No, the thing that really scares me about this tactic of the anti-vaxers gloming onto the fear mongering of illusory autism links is that- despite all of the factors that would seem to call for disregarding it out of hand, despite the harmfull, anti-science, anti-reason nonlogic being embraced-

    They seem to be winning.

    It’s the clearest case where every, last thing that the enlightenment supposedly bequeathed us is being called into question. And the forces of endarkenment are gaining ground based on nothing more than sentimentality and wishful thinking.

    And that is truly troubling.

    (BTW- I’m assuming PalMD is the same PalMD posting at rat-wikki and banned on Conservapediea. If so, double kuddos. I’d have never had the patience.)

  11. #11 Liz Ditz
    April 8, 2008

    Thanks for tackling this, Pal. I read it and threw up my hands in despair.

    Then I read the comment stream and threw up some more.

    I want to echo Uriel said:

    “It’s the clearest case where every, last thing that the enlightenment supposedly bequeathed us is being called into question. And the forces of endarkenment are gaining ground based on nothing more than sentimentality and wishful thinking.”

    In case you, or your readers, think that all parents of children with autism are anti-science and anti-vaccination:

    A parent of a child with autism, who blogs at Out in Left Field, left this comment (#122), at Kathleen Seidel’s Neurodiversity blog:

    How gratifying to see the number of people supporting you. I often get the feeling that the majority of autism parents believe in the vaccine theory. Now I’m wondering if it’s simply that vaccine skeptics are uncomfortable publicly expressing their views to this crowd. Perhaps your courage will inspire more of us to speak up more often even to tough crowds. Good luck!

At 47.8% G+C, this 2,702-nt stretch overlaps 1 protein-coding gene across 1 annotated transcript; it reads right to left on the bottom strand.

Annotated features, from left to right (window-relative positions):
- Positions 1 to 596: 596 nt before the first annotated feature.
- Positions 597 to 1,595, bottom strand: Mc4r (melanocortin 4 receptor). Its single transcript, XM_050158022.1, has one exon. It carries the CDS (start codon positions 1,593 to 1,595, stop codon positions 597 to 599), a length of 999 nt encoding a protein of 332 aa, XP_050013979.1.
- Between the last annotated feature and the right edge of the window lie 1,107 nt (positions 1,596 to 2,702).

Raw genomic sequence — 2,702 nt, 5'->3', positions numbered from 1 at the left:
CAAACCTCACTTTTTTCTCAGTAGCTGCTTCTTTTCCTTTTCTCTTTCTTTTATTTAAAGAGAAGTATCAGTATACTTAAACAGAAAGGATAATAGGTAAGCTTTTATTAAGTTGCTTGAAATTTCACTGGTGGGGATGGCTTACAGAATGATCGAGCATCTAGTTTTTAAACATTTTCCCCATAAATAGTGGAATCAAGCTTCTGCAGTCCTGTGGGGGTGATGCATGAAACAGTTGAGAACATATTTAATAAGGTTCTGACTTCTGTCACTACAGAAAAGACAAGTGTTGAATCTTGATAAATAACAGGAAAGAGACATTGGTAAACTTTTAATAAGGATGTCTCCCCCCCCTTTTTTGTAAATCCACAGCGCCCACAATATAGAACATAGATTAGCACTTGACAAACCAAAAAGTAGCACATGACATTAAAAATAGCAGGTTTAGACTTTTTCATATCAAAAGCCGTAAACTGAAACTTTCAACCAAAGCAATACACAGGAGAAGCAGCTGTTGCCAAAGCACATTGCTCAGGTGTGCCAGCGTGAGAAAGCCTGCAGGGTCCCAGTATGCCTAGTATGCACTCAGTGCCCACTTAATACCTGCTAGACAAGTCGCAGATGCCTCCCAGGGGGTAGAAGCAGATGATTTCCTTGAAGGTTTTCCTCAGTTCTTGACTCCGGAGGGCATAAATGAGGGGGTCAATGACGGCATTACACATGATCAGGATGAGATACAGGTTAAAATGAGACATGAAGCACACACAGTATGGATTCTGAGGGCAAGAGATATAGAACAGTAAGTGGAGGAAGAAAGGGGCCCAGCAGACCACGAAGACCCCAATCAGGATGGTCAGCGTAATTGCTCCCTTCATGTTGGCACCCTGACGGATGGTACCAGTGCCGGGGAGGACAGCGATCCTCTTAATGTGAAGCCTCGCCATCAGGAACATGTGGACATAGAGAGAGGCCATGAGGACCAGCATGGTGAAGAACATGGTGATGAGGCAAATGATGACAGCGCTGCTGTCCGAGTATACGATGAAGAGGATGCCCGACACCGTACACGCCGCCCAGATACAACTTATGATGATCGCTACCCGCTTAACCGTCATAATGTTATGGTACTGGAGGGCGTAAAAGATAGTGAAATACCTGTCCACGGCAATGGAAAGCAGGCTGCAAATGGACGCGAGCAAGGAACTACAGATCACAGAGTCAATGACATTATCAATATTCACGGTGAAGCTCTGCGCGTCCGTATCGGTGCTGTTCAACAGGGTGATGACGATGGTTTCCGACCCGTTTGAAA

Kristina Chew, writing at AutismVox about the Levy article

    It must be emphasized again that “every single” parent of “every single autistic child does not believe in the notion that vaccines or something in vaccines had anything to do with their becoming autistic. I’m one of those parents, as is Kathleen Seidel,

    There are a number of other parents of children with autism who reject the autism/vaccine link who commented on Chew’s blog post.

  12. #12 Liz D
    April 8, 2008

    Pal, meet Karoli. She doesn’t have a kid with autism, but writes,

    Why Are Pro-Vaccine Folks so Passionate?

    We’re passionate because we love our kids, too, and don’t want them placed at risk for horrible diseases like polio, mumps, and measles that can blind them, render our boys sterile, or cripple them for life. We’re passionate because of the selfish insistence of the anti-vaccination crowd that vaccines cause autism, despite the lack of science behind the assertion, the utter lack of proof beyond anecdotes, and the self-indulgence of people like Jenny McCarthy who claim that not only can vaccines cause autism, but that autism is “curable”, again with no proof.

    There’s more. Go read the rest of the post.

  13. #13 Wes
    April 8, 2008